Mayor Marion Barry's harsh proposals for averting a financial crisis suggests that the mayor believes in taking his toughest political gambles early enough in his term to give voters time to forget.

The steep tax increases and sharp service and job reductions proposed by Barry this week may be unpopular now. But the next election for mayor is still more than 2 1/2 years away.

By themselves, these proposals may not be enough to drive Barry from office. But they come on the heels of other events which collectively suggest -- on this the mayor's 44th birthday -- that there is tough sledding ahead for the remainder of his first term.

Barry can aruge, with some conviction, that he did not create the city's current financial problems. For him, the question is simple: How do you solve them?

For years, the District government has been living beyond its means, and now, having exhausted most of the gimmicks used previously, it is getting its due. "The chickens are coming home to roost," says Barry. Many municipal money watchers agree.

There are similar situations in cities such as Chicago and Philadelphia, where financial woes have led to service reductions and layoffs, similar to the 1,223 job reductions and $26.1 million program cuts proposed this week by Barry.

But this is perhaps the first time since home rule that so sharp a combination of service cuts and tax increases has been asked at one time. It might suggest that a new creed developing in city hall is, "Ask not what your government can do for you, but what you can do for your government."

At the same time that the mayor is asking many of those in the city who are hardest pressed -- youth, the elderly, those living in substandard homes and city workers destined to lose their jobs -- to do with less, he is beefing up the District's revenue collection operations to make sure that every penny owed is brought in. r

The cumulative increase in contributions to the government is staggering, and, along with some of the more unpopular service cuts, are enough to suggest a strange legacy for Barry.

If proposals he has already made are combined with others that have taken effect, Barry could rightfully be labeled:

The mayor who closed health and recreation centers.

The mayor who raised bus fares.

The mayor who raised property and other taxes.

The mayor who slashed $10 million from the school budget.

The mayor who laid off 550 workers and got rid of 673 more through attrition.

At times, Barry's rhetoric suggests that he is only playing politics with the budget -- pushing for either a higher federal payment, more budget autonomy or a fixed formula for the federal payment, three things Congress has vigorously denied in the past.

Barry says, for example, that if Congress reduces his request for funds to pay fire, police and teacher pensions, he will stop payments when this year's allocation runs out and tell disappointed pensioners that Congress is to blame.

If skeptical members of the City Council are not willing to buy his $24.5 million tax increase package, he said earlier this week, let them come up with their own -- and become the council that raised taxes - or watch while he gets rid of 5,000 city workers instead of 1,223.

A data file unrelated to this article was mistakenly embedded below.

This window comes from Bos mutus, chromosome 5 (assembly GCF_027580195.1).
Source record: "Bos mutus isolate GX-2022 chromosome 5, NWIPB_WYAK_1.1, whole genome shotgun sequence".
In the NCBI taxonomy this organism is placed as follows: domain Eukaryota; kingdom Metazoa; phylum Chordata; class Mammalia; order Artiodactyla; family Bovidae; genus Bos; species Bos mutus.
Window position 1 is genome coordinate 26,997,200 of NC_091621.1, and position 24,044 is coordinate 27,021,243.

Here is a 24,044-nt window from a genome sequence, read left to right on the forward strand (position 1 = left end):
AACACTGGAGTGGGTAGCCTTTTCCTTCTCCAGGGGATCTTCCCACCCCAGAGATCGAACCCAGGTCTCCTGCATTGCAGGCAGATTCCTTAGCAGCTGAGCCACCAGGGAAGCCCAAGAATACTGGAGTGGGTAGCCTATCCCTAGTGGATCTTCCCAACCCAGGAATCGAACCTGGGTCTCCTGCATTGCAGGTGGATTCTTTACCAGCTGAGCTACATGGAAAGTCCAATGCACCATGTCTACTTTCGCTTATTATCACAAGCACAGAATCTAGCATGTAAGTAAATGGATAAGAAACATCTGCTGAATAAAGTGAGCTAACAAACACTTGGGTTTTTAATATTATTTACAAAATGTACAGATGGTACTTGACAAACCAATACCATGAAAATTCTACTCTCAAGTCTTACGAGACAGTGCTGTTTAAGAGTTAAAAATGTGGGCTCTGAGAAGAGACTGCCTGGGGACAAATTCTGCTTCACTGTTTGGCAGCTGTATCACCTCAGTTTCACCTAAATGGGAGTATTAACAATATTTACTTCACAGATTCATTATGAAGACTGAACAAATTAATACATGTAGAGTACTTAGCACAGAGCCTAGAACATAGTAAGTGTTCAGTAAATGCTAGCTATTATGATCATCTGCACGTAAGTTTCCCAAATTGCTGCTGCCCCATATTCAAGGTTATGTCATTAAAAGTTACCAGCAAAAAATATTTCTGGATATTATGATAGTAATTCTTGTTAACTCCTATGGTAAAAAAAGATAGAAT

But there are also enough skeletons in the city's financial closet to suggest that the need to stop spending is real. The fact of the matter, said several persons familiar with the situation, is that the government is constantly scrambling to pay its bills on time, and is likely to be doing so for some time to come.

Moreover, private firms selected by Congress have already laid the groundwork for the first full audit of the city's finances at the end of the current fiscal year. Marion Barry has no intention of being known as:

The mayor who led the city into financial disgrace.

It's a high stakes proposition for Barry. Money woes are not the only wrinkle in his brow.

He is also:

The mayor whose former wife, along with two associates, is being investigated by a federal grand jury for allegedly stealing and misappropriating $600,000 from the U.S. government and low income tenants at the Clifton Terrace apartments.

The mayor who was caught secretively taking a break on his home mortgage at a time when many city homeowners were unable to get mortgages even at record high rates.

The mayor whose first year in office was accompanied by an 11 percent increase in city crime.

Barry has his hands full over the next 2 1/2 years. Already, the many potential problems have made some of Barry's would-be rivals anxious. Among them is former City Council Chairman Sterling Tucker, who lost to Barry in the 1978 primary.

It is still early in Barry's term. There is time for the former college chemistry student to become an alchemist and according to Webster's definition of the term, "change baser metals into gold and to discover the elixir of perpetual youth."

After all, in 1975 and 1976, while then a member of the City Council, Barry was:

The man who shepherded through bulky tax increase packages and higher user fees for city residents.

By 1978, most people had apparently forgotten that, or else they didn't mind. Barry ran for mayor as "Mr. Tax Relief." And won.